Maximiliane Sattler

Maximiliane Sattler

A rowing club in Venice. RWTH Aachen (Germany)

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EAP 2021 Maximiliane Sattler

Venetian rowing - Voga veneta - is inextricably linked to the history of Venice. Already in the 5th century, when the first parts of the lagoon were settled, the Voga veneta became an essential part of the urban development. Due to conquests of the surrounding settlements, many locals fled into the lagoon in boats to find shelter.

The water in the lagoon was dominated by shoals and sandbanks and therefore required a certain technique to move around the site and transport the necessary building materials. Without the Voga veneta, in which a plane boat is rowed standing up and looking forward, settlement in the shallow waters would not have been possible.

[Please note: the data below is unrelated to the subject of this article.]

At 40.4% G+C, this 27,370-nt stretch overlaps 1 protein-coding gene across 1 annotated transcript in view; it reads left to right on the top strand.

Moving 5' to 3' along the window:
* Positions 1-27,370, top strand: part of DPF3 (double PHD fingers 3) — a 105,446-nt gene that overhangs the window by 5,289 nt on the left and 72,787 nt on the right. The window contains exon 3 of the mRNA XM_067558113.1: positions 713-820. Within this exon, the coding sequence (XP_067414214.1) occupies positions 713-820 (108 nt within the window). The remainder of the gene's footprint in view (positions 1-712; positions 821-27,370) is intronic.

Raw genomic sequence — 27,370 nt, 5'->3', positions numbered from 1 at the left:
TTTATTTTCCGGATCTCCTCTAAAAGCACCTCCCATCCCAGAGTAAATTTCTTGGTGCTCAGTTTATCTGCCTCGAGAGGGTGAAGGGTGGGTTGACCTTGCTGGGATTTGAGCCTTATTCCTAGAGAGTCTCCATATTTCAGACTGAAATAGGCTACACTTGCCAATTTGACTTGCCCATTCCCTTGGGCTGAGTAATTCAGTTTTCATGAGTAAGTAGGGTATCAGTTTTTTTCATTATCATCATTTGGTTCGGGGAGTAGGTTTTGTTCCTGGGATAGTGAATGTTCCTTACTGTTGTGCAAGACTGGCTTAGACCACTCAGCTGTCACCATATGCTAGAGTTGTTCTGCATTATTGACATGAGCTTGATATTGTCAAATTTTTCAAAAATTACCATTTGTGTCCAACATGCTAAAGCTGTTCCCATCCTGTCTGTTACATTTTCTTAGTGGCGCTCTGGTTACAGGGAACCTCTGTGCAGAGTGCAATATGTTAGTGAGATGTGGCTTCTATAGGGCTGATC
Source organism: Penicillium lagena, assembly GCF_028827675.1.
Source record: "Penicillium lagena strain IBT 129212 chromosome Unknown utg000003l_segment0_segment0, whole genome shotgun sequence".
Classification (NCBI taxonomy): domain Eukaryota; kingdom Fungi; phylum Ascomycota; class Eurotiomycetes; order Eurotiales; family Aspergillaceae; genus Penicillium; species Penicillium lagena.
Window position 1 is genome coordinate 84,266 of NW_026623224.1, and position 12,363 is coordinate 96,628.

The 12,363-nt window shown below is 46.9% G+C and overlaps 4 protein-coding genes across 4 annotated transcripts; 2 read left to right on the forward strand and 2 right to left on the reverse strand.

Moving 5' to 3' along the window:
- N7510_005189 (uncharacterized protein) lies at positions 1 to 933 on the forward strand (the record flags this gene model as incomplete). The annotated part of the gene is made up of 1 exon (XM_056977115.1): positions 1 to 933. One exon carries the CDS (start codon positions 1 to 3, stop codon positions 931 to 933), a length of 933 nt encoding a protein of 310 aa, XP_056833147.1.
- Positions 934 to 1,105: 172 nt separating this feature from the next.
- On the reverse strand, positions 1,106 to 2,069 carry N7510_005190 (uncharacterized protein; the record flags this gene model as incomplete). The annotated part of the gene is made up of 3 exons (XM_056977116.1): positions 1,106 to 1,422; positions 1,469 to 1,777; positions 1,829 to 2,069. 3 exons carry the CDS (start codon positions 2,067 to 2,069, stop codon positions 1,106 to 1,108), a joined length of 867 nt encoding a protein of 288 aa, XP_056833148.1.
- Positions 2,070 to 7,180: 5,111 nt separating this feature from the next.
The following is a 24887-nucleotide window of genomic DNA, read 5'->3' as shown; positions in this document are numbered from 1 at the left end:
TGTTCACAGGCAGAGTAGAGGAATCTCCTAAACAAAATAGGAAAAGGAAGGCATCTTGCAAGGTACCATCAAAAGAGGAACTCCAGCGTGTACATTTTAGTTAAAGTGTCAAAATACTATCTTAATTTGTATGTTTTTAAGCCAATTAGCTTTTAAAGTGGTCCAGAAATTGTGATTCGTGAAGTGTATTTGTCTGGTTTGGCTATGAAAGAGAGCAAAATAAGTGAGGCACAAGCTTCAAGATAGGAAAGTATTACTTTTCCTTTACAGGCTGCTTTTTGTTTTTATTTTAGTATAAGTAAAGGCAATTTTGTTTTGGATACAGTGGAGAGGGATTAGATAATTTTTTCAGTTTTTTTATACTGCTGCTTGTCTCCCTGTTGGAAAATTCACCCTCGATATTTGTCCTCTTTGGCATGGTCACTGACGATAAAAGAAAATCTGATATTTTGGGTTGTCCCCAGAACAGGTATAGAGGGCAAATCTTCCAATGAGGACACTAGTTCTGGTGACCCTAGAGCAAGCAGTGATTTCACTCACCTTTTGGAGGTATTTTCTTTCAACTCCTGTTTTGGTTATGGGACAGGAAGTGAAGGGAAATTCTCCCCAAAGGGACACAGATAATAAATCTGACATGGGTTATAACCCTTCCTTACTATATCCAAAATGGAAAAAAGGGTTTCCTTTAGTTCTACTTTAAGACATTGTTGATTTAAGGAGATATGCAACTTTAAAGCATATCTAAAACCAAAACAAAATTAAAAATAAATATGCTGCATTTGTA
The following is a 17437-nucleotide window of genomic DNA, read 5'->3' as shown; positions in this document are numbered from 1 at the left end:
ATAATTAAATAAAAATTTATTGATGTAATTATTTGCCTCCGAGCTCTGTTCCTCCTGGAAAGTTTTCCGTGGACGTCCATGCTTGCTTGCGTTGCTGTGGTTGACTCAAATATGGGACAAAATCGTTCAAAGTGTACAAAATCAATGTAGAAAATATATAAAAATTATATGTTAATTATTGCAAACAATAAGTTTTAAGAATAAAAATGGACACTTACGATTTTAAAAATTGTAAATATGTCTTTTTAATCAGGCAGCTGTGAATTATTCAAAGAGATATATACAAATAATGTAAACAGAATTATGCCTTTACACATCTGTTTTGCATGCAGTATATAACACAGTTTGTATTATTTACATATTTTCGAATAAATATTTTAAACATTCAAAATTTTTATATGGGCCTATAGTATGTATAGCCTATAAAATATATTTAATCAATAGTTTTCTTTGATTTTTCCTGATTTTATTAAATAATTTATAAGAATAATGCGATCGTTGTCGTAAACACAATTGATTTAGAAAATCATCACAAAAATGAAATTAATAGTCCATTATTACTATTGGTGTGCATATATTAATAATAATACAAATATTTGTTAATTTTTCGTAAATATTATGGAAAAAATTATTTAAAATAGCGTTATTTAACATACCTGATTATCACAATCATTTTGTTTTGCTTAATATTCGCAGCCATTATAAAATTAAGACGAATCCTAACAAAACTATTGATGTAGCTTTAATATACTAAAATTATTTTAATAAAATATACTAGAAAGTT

The task of the work was to give this immaterial heritage of the city of Venice, the special rowing technique of the Voga Veneta, a space of execution. A space in which this special technique could not only be conserved and preserved, but also passed on and taught. A rowing club in Venice, which as a representative place should show what the city has shaped and formed in its historical beginnings.

Based on analyses of the typology of the Venetian palazzo, the design of the Rowing Club proposes a fusion of structures of Venetian Palazzo with industrial influences from the Arsenale. From an urban planning point of view, the volume of the Rowing Club occupies a place in the overall representative view of the Arsenale. Situated between the Casa del Bucintoro and the nave of the Squadratori building, the solitary building of the Rowing Club completes the urban structure with its scale and cubature. 

From a functional point of view, representative functions, just like a ballroom, a gallery and a trophy collection are also included in the spatial programme in addition to sports uses such as the large boat halls and the Palestra.

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